Tuesday, November 29, 2011

Instructor Perspective: Men's Shirts

This is the first of a series of posts by our Hive Instructors so they can share with you their perspectives on reproducing 18th century clothing.  

Why You Should Learn to Make A Man’s Shirt
How About Them Details??
By Victoria Brenckle

            Since you are reading this post on The Hive’s website I am going to assume that you have already seen the fabulous workshop selection for the 2012 season. Next, I am going to go out on a limb and assume that most of you were swept away in daydreams of tuning up your gun or making leather breeches. Perhaps your mind wandered towards overalls or waistcoats because those get “seen” and are important to get to first.

            Why would I accuse you of such things? I know because I was there. I came to the Rev War via the 1630’s which was, by the way, a century and a half BEFORE the Revolution. (I wish someone told me that when I started in Revolutionary War reenacting.) I wore my old clothes to my first 2 events. The first thing I made was a jacket; outerwear.

            Now, as a seasoned so called "veteran reenactor", I will share the most important rule in building an historic impression. Start from the inside and work out!   I can now assume the two questions that come to mind: What do I do in the meantime? and Why should I do that?

            The first question is the easiest; either show up and soak it all in as a spectator to start with or ask your group where the slop chest is or who will let you borrow an outfit. As long as you are actively working to get yourself outfitted, most reenactors do not mind loaning clothes a few times.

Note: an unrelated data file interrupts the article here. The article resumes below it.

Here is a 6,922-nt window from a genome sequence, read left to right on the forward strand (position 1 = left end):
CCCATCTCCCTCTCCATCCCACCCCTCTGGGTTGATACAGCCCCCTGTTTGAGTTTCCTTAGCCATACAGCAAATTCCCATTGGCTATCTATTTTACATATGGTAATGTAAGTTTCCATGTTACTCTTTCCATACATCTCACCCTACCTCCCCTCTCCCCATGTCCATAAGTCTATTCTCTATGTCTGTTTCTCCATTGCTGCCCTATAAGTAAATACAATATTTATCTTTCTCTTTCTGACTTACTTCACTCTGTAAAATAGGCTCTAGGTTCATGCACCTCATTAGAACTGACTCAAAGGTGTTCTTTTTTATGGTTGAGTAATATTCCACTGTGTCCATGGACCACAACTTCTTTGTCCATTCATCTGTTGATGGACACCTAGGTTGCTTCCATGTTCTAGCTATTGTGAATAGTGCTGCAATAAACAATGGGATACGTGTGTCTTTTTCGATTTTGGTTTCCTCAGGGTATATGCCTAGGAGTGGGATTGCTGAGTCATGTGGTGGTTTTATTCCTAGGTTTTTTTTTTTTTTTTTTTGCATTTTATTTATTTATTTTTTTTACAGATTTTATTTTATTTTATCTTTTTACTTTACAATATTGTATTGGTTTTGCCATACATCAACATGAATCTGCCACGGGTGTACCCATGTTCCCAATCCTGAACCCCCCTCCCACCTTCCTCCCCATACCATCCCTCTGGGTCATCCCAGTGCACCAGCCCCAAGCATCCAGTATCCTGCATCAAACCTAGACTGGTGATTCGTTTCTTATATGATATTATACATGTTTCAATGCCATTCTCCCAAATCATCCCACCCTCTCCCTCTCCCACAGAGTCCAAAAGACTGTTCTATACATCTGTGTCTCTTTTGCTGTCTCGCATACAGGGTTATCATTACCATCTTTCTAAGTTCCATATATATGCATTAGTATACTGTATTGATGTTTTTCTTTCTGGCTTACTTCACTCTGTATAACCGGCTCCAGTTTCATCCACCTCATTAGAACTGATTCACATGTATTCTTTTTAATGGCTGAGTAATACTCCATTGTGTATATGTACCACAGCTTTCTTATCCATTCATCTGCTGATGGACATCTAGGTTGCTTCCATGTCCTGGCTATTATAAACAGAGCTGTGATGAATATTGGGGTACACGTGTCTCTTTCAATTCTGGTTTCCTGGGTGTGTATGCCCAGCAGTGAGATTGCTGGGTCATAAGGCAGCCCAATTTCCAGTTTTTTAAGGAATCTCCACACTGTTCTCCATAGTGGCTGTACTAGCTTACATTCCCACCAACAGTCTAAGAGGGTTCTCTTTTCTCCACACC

On to the harder question. Why would I make you put off the chance to learn all that other cool stuff first? Here are my reasons:

·       By studying inventories and reading copious primary sources, Matt and I see the same thing over and over again. Men had numerous shirts. You see, shirts got dirty since they were worn closest to the skin (which was not cleaned as frequently as yours is…assumptions again). Do you change your underwear everyday but wear your pants more than once? Eighteenth Century men followed the same pattern. Shirts were the most worn, laundered and replaced item in a man’s wardrobe. If you have a shirt now, wouldn’t you like to have another? Wouldn’t it be great to be able to repair it? How about to make another when that fabulous shirt you make with us gets tired? We’re teaching you how to fish here people!
·       By fish I mean…sew! When you make a shirt by hand you need to learn and use (over and over and over again) those basic stitches that are used to make other 18th century reproductions. Sewing a shirt by hand will force you to make your stitches smaller, neater and quicker than you are now. Once you construct a shirt by hand, you move from basic to intermediate sewer. An intermediate or advanced sewer will reap the same benefits of smaller, neater, quicker stitches as well!